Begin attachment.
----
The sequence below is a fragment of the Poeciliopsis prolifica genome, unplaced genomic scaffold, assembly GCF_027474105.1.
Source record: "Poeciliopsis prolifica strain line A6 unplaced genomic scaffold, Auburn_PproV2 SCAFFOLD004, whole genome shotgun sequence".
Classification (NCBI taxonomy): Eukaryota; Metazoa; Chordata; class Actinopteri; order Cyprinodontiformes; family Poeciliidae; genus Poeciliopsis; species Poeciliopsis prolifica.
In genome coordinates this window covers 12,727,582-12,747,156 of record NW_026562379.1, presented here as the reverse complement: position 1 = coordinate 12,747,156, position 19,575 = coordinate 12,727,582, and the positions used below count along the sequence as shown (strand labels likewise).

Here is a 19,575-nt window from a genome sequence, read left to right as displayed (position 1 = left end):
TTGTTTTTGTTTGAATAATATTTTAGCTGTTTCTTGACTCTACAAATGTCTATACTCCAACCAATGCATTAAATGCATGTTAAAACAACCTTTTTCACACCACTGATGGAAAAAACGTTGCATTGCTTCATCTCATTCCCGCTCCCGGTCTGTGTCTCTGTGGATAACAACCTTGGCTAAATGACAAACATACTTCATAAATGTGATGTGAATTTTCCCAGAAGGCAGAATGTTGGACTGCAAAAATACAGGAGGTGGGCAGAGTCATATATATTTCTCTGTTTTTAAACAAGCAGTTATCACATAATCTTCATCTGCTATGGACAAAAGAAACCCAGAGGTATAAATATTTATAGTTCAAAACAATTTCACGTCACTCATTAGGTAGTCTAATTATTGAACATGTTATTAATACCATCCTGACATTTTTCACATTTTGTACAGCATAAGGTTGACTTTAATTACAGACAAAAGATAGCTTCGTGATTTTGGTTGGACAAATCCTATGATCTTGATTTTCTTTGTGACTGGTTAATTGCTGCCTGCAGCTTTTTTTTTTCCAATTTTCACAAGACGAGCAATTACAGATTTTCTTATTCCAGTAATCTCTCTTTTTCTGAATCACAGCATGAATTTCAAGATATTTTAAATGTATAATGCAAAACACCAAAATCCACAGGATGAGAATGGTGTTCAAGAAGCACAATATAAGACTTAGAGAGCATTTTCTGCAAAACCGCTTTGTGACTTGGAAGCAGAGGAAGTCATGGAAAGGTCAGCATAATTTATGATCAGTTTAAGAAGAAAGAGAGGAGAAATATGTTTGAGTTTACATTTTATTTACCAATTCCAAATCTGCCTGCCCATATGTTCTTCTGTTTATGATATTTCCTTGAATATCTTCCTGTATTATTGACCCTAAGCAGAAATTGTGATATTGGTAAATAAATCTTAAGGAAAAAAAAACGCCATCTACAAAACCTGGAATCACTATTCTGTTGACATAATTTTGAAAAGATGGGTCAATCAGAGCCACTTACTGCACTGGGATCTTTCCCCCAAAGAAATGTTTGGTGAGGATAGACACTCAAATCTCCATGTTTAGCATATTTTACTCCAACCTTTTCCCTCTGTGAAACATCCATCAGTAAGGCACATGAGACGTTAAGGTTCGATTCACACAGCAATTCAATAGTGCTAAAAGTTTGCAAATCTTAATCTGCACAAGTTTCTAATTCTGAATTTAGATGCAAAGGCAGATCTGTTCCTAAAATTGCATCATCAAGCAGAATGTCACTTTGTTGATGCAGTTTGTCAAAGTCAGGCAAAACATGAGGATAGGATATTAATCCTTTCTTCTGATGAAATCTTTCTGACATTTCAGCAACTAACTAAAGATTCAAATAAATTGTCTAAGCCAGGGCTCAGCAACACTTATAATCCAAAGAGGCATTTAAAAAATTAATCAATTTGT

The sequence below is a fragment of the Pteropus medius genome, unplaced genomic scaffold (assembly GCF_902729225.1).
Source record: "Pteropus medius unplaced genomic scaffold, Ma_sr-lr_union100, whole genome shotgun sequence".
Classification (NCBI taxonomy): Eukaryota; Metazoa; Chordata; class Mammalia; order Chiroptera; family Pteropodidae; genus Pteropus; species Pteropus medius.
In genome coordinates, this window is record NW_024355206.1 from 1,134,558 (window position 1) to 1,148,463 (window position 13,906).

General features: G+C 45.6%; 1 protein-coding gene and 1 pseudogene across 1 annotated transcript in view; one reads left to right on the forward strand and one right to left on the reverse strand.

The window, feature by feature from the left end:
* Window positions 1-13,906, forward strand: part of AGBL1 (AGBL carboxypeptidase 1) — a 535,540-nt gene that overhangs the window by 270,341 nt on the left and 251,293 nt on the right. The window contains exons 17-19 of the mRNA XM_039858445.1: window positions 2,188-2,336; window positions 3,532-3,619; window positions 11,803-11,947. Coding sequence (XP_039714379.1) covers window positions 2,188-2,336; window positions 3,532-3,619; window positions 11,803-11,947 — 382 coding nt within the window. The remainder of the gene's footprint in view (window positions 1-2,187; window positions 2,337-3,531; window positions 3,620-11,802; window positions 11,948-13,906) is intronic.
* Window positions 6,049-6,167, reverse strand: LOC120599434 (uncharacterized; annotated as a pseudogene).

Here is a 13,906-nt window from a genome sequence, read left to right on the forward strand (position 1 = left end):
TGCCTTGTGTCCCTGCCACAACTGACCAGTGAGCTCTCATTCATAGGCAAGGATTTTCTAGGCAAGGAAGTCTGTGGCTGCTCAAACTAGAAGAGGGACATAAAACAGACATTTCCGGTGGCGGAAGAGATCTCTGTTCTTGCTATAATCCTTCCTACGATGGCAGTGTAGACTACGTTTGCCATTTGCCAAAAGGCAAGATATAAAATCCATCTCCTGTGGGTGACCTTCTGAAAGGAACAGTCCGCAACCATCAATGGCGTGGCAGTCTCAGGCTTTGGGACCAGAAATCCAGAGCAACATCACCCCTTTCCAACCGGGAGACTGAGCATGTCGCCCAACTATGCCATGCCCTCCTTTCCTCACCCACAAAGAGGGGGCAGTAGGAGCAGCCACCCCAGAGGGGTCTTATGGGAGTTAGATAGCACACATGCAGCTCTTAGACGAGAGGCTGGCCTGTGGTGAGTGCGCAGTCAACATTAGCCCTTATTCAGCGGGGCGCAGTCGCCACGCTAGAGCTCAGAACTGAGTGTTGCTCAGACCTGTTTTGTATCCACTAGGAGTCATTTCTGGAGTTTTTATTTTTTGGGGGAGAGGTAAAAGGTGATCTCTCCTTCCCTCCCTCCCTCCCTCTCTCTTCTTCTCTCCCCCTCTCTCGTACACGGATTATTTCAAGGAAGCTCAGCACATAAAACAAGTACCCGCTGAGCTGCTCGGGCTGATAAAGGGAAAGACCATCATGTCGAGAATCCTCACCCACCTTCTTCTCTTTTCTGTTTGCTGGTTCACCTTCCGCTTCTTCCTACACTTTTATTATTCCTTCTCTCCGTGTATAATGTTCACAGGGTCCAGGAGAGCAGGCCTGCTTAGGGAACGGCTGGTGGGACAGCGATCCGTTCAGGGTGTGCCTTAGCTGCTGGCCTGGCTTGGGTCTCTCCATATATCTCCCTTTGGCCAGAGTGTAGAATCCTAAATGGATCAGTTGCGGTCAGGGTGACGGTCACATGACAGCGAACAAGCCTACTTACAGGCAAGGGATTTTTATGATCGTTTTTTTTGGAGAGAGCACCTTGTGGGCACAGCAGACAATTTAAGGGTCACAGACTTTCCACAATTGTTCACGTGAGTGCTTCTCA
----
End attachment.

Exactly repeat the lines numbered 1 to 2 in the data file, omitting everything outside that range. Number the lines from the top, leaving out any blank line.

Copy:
The sequence below is a fragment of the Poeciliopsis prolifica genome, unplaced genomic scaffold, assembly GCF_027474105.1.
Source record: "Poeciliopsis prolifica strain line A6 unplaced genomic scaffold, Auburn_PproV2 SCAFFOLD004, whole genome shotgun sequence".